Cognitive and implicit biases in nurses' judgment and decision-making: A scoping review

Lorraine M. Thirsk, Julia T. Panchuk, Sarah Stahlke, Reidar Hagtvedt

Research output: Contribution to journalReview articlepeer-review

22 Citations (Scopus)


Background: Cognitive and implicit biases of healthcare providers can lead to adverse events in healthcare and have been identified as a patient safety concern. Most research on the impact of these systematic errors in judgment has been focused on diagnostic decision-making, primarily by physicians. As the largest component of the workforce, nurses make numerous decisions that affect patient outcomes; however, literature on nurses' clinical judgment often overlooks the potential impact of bias on these decisions. The aim of this study was to map the evidence and key concepts related to bias in nurses' judgment and decision-making, including interventions to correct or overcome these biases. Methods: We conducted a scoping review using Joanna Briggs methodology. In November 2020 we searched CINAHL, PsychInfo, and PubMed databases to identify relevant literature. Inclusion criteria were primary research about nurses' bias; evidence of a nursing decision or action; and English language. No date or geographic limitations were set. Results: We found 77 items that met the inclusion criteria. Over half of these items were published in the last 12 years. Most research focused on implicit biases related to racial/ethnic identity, obesity, and gender; other articles examined confirmation, attribution, anchoring, and hindsight biases. Some articles examined heuristics and were included if they described the process of, and the problems with, nurse decision-making. Only 5 studies tested interventions to overcome or correct biases. 61 of the studies relied on vignettes, surveys, or recall methods, rather than examining real-world nursing practice. This could be a serious oversight because contextual factors such as cognitive load, which have a significant impact on judgment and decision-making, are not necessarily captured with vignette or survey studies. Furthermore, survey and vignette studies make it difficult to quantify the impact of these biases in the healthcare system. Conclusions: Given the serious effects that bias has on nurses' clinical judgment, and thereby patient outcomes, a concerted, systematic effort to identify and test debiasing strategies in real-world nursing settings is needed. Tweetable abstract: Bias affects nurses' clinical judgment – we need to know how to fix it.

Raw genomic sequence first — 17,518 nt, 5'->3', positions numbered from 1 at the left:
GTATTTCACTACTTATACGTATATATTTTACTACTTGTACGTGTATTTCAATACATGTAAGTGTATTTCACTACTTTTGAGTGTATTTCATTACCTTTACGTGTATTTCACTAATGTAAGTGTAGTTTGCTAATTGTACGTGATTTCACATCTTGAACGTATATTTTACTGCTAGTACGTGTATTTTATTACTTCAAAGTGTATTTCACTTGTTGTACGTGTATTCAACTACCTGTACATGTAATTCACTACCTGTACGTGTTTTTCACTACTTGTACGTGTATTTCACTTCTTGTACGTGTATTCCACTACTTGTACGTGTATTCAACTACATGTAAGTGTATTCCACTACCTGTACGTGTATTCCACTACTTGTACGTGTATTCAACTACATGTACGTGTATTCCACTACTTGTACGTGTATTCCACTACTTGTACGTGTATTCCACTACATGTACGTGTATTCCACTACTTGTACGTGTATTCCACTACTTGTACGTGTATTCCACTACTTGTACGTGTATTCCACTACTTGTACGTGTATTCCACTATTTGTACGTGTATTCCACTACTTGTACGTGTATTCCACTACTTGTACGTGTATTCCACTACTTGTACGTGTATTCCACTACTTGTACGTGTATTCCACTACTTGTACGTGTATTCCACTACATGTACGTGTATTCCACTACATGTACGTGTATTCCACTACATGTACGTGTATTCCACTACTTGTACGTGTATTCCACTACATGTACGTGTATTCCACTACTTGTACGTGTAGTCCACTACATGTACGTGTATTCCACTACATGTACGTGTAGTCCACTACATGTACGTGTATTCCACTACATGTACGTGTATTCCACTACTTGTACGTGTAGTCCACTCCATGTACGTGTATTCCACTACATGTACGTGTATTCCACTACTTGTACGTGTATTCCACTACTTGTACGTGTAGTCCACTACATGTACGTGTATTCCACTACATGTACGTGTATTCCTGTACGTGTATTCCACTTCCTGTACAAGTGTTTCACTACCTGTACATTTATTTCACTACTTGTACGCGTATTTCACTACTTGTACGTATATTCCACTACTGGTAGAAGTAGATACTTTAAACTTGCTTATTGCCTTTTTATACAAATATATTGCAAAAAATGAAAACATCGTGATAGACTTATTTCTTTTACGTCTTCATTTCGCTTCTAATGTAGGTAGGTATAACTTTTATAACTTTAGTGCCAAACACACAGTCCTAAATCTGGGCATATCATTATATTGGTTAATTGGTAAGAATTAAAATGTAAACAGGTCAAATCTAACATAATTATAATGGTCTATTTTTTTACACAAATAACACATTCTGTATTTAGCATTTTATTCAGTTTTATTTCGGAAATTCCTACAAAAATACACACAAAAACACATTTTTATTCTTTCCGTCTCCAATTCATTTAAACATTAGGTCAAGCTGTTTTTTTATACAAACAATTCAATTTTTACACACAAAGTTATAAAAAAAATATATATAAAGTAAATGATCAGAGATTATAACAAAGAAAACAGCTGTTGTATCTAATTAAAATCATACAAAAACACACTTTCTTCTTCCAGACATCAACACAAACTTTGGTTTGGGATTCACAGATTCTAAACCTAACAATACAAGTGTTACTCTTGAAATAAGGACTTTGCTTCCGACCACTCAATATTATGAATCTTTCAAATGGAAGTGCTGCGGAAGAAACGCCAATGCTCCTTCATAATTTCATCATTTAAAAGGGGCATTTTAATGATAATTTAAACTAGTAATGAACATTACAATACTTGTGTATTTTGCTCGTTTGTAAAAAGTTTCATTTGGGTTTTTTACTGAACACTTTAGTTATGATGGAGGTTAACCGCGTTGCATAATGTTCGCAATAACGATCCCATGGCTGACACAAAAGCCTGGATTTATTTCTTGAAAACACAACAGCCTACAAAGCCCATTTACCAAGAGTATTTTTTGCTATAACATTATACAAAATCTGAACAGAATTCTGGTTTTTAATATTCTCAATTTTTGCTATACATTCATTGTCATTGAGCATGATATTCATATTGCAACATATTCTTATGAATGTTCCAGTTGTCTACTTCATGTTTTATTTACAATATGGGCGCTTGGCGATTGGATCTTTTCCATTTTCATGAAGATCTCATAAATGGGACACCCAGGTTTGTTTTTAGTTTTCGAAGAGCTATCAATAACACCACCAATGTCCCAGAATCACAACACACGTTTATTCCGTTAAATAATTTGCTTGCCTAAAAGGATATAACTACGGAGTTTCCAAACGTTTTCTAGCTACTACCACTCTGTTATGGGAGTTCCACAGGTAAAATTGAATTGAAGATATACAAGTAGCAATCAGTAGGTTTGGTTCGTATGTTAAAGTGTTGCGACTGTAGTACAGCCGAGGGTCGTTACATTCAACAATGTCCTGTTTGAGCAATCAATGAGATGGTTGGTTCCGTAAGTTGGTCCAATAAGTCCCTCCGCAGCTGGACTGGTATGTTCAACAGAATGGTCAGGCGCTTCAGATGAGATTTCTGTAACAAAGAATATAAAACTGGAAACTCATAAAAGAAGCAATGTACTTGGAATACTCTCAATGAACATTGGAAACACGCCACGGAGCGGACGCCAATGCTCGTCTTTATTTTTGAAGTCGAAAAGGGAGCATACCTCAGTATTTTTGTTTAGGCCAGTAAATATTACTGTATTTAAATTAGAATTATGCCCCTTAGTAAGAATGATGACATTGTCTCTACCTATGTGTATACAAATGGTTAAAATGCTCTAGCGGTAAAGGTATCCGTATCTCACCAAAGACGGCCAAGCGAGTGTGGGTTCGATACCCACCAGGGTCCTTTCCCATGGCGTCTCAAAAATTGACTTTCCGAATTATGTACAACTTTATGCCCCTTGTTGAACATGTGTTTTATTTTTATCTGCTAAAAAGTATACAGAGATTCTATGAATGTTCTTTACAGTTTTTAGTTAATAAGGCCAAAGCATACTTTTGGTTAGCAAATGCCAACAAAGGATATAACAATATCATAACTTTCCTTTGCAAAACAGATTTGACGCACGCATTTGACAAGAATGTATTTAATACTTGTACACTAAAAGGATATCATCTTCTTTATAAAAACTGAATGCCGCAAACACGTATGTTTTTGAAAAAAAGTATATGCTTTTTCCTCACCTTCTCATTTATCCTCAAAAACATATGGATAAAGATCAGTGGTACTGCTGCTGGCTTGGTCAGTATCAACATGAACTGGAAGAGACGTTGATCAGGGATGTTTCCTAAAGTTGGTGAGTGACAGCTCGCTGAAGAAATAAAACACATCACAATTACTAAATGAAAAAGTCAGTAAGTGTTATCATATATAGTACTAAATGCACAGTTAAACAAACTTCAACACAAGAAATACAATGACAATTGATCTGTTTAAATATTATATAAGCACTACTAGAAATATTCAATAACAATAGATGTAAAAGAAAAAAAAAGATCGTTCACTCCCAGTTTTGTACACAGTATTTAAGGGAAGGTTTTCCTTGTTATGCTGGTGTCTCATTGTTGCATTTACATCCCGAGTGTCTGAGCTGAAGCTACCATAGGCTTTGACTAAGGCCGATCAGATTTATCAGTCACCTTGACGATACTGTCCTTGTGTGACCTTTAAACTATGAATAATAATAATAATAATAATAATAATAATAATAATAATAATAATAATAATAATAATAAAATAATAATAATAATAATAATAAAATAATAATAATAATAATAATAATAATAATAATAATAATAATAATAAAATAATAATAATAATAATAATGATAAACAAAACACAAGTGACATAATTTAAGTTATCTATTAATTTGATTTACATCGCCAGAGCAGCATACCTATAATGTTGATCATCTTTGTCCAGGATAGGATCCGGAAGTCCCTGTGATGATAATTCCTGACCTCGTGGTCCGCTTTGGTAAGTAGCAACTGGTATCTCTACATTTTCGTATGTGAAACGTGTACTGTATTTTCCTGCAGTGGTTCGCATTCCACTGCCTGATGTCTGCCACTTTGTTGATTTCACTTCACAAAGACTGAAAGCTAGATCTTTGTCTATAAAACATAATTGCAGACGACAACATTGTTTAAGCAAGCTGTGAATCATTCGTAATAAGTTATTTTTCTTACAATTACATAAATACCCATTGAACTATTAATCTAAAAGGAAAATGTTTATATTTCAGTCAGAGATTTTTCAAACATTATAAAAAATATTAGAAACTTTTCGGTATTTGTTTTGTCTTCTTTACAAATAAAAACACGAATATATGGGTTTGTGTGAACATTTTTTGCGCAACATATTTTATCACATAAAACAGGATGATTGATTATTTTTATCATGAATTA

Original languageEnglish
Article number104284
JournalInternational Journal of Nursing Studies
Publication statusPublished - Sep. 2022


  • Clinical judgment
  • Cognitive bias
  • Dual-process theory
  • Implicit bias
  • Intuition
  • Judgment and decision-making
  • Nursing
  • Scoping review


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